X
GO

Water School

What are drought classifications?

Every year since 1999, the U.S. Drought Monitor has created maps that include levels of dryness and drought severity.

These maps note different classes of drought severity by colors.

The drought levels include:

  • Yellow - D0, abnormally dry
    • Impacts going into drought - short-term dryness slowing planting, growth of crops or pastures
    • Impacts of coming out of drought - some lingering water deficits and pastures or crops not fully recovering
       
  • Light Orange – D1, moderate drought
    • Impacts include:
      • Some damage to crops, pastures
      • Streams, reservoirs, or wells low, some water shortages developing or imminent
      • Voluntary water-use restrictions requested
         
  • Dark Orange – D2, severe drought
    • Impacts include:
      • Crop or pasture losses are likely
      • Water shortages common
      • Water restrictions imposed
         
  • Red – D3, extreme drought
    • Impacts include:
      • Major crop/pasture losses
      • Widespread water shortages or restrictions
         
  • Maroon - D4, exceptionally dry
    • Impacts include:
      • Exceptional and widespread crop/pasture losses
      • Shortages of water in reservoirs, streams, and wells creating water emergencies

These maps are used, in particular, by the Brazos River Authority to help determine and assess the drought conditions within the Brazos River basin. They also help determine when, or if, part of a drought contingency plan should be implemented.

Drought classifications and other drought data are tools often used to understand droughts' economic, environmental and social impacts.

Historically, the higher the classification of a drought, the worse the long-term impact it has on an area's environment, people and economy.'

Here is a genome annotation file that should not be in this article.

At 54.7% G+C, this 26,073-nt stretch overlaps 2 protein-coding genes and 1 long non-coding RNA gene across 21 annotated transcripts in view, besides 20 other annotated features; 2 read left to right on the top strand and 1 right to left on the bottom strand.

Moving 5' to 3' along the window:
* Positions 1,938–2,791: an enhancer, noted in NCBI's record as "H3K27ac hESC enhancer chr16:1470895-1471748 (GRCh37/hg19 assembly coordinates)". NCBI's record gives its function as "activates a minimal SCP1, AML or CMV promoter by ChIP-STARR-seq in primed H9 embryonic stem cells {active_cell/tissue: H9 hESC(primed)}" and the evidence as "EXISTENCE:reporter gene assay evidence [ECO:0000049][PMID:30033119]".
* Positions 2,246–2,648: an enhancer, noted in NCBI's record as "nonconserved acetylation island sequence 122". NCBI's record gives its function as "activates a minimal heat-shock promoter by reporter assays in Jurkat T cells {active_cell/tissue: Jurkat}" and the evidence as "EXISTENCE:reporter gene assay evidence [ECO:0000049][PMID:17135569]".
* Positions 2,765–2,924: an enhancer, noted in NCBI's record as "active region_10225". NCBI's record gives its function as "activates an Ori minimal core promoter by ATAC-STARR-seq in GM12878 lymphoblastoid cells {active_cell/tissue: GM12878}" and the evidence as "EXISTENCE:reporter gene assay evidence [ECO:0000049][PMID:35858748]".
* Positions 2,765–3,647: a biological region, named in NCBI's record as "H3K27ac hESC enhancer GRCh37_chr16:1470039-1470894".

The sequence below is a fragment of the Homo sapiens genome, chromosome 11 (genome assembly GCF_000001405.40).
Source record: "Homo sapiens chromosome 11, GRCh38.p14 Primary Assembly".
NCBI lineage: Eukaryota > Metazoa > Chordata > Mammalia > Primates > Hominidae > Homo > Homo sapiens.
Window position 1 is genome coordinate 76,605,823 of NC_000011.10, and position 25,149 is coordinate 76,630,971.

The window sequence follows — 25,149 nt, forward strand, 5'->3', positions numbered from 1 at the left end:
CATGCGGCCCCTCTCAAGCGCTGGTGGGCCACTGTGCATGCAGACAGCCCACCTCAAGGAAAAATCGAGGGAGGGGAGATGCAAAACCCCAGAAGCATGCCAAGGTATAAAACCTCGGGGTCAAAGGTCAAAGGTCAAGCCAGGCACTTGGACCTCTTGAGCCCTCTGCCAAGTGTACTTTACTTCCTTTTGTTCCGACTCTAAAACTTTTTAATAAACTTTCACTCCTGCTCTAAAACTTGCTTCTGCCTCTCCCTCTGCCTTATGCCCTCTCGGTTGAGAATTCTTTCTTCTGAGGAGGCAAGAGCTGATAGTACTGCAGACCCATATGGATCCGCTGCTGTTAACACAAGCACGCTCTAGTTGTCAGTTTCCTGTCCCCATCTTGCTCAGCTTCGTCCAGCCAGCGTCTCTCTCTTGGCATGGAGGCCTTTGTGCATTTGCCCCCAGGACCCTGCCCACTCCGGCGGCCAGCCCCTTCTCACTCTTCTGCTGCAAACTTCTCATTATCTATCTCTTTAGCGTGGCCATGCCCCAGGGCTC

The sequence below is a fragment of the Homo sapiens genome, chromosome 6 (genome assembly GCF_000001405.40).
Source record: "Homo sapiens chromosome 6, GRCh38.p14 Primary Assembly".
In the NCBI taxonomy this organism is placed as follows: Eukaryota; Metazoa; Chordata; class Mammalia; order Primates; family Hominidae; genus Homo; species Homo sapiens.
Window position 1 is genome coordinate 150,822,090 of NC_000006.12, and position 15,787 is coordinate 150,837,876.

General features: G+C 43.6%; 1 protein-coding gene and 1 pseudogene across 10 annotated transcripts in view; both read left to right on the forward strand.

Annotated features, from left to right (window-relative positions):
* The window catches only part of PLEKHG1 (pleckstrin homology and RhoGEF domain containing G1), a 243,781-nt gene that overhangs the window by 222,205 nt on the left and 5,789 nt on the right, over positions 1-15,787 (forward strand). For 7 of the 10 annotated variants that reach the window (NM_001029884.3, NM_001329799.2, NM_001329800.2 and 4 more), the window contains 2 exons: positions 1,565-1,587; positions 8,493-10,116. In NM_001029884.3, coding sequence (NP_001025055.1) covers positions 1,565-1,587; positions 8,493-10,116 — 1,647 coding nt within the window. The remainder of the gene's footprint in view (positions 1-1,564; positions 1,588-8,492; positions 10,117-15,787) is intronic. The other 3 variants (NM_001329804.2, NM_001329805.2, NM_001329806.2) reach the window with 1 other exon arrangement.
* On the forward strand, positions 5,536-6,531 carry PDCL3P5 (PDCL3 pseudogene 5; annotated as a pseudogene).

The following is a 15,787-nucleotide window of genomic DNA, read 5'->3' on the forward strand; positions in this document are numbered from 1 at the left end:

For more information on drought classification and severity, view the video below.

Sources:

Return to Water School to learn more about water!

Related

Share

Search
Categories

The information provided on this site is intended as background on water within the Brazos River basin. There should be no expectation that this information is all encompassing, complete or in any way examines every aspect of this very complex natural resource.

If you have questions about a post or would like additional information, please contact us or call 888-922-6272.

Tags
jobs water E. coli flood pool dock camping marsh measure hunting septic system electric companies oxygen pharmaceuticals industry algae USGS environment volume appropriation Board reservoir aquifer bay evaporation farming employment mission lawn minerals authority main stem taste hydrilla lake effluent costs sediment well conservation lake level acre-foot water rights filter indirect re-use depth water clarity invasive plants classification corps of engineers tributary riverine septic inland boating fish kill E coli drilling dissolved solids wastewater system fishing potable agriculture use inundated hydrologic cycle brackish flood streamflow corps sanitation habitat stream xeriscape direct re-use watercourse water code maps spring contaminants water supply channel ground water medicine golden algea water plants quality supply legislation gage salt lakes emergency use soil impound mitigation watershed pollutants speaker water use solids rights hydrology golden algae landscaping bottled water river gulf subsidence district drinking water possum kingdom permit agricultural treatment mainstem allens creek reservoir water treatment estuary spillway reservoirs granbury electricity precipitation surface water calcium biosolids climate bed and banks water cycle kayak fertilizer riparian insurance wetland water planning fork canoe clarity aerobic rain consumption anaerobic streamflow flood control lake contract turbidity lake levels basin acre-feet groundwater sewage water quality gas recreation organic parasite subwatershed planning chlorine chlorides smell meta tag PAM runoff mgd environmental canoeing monitor releases cfs industrial map dam municipal beneficial use gate infection subsidence wetlands limestone governance drought hydropower sludge storage wildlife TCEQ salinity